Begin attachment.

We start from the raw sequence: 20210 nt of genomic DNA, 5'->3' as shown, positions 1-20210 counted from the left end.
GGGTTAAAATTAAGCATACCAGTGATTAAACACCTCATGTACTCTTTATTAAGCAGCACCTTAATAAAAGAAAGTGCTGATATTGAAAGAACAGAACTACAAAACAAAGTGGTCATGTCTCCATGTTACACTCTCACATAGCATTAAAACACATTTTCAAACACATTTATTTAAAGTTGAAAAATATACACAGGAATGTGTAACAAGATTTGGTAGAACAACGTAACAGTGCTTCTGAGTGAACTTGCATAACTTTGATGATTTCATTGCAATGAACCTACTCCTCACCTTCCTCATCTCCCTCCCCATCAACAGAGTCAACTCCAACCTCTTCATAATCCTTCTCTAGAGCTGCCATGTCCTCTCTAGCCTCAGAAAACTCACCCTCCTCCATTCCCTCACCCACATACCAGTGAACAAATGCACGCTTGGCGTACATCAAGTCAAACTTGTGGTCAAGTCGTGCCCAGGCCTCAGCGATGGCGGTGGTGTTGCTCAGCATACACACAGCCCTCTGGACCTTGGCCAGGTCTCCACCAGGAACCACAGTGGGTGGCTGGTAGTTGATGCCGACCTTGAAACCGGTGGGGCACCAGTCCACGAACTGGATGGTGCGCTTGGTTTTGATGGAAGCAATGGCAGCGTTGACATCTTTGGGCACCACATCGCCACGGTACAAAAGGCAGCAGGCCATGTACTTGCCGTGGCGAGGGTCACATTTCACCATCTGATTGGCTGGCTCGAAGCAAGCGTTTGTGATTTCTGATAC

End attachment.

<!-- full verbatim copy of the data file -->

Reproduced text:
We start from the raw sequence: 20210 nt of genomic DNA, 5'->3' as shown, positions 1-20210 counted from the left end.
GGGTTAAAATTAAGCATACCAGTGATTAAACACCTCATGTACTCTTTATTAAGCAGCACCTTAATAAAAGAAAGTGCTGATATTGAAAGAACAGAACTACAAAACAAAGTGGTCATGTCTCCATGTTACACTCTCACATAGCATTAAAACACATTTTCAAACACATTTATTTAAAGTTGAAAAATATACACAGGAATGTGTAACAAGATTTGGTAGAACAACGTAACAGTGCTTCTGAGTGAACTTGCATAACTTTGATGATTTCATTGCAATGAACCTACTCCTCACCTTCCTCATCTCCCTCCCCATCAACAGAGTCAACTCCAACCTCTTCATAATCCTTCTCTAGAGCTGCCATGTCCTCTCTAGCCTCAGAAAACTCACCCTCCTCCATTCCCTCACCCACATACCAGTGAACAAATGCACGCTTGGCGTACATCAAGTCAAACTTGTGGTCAAGTCGTGCCCAGGCCTCAGCGATGGCGGTGGTGTTGCTCAGCATACACACAGCCCTCTGGACCTTGGCCAGGTCTCCACCAGGAACCACAGTGGGTGGCTGGTAGTTGATGCCGACCTTGAAACCGGTGGGGCACCAGTCCACGAACTGGATGGTGCGCTTGGTTTTGATGGAAGCAATGGCAGCGTTGACATCTTTGGGCACCACATCGCCACGGTACAAAAGGCAGCAGGCCATGTACTTGCCGTGGCGAGGGTCACATTTCACCATCTGATTGGCTGGCTCGAAGCAAGCGTTTGTGATTTCTGATAC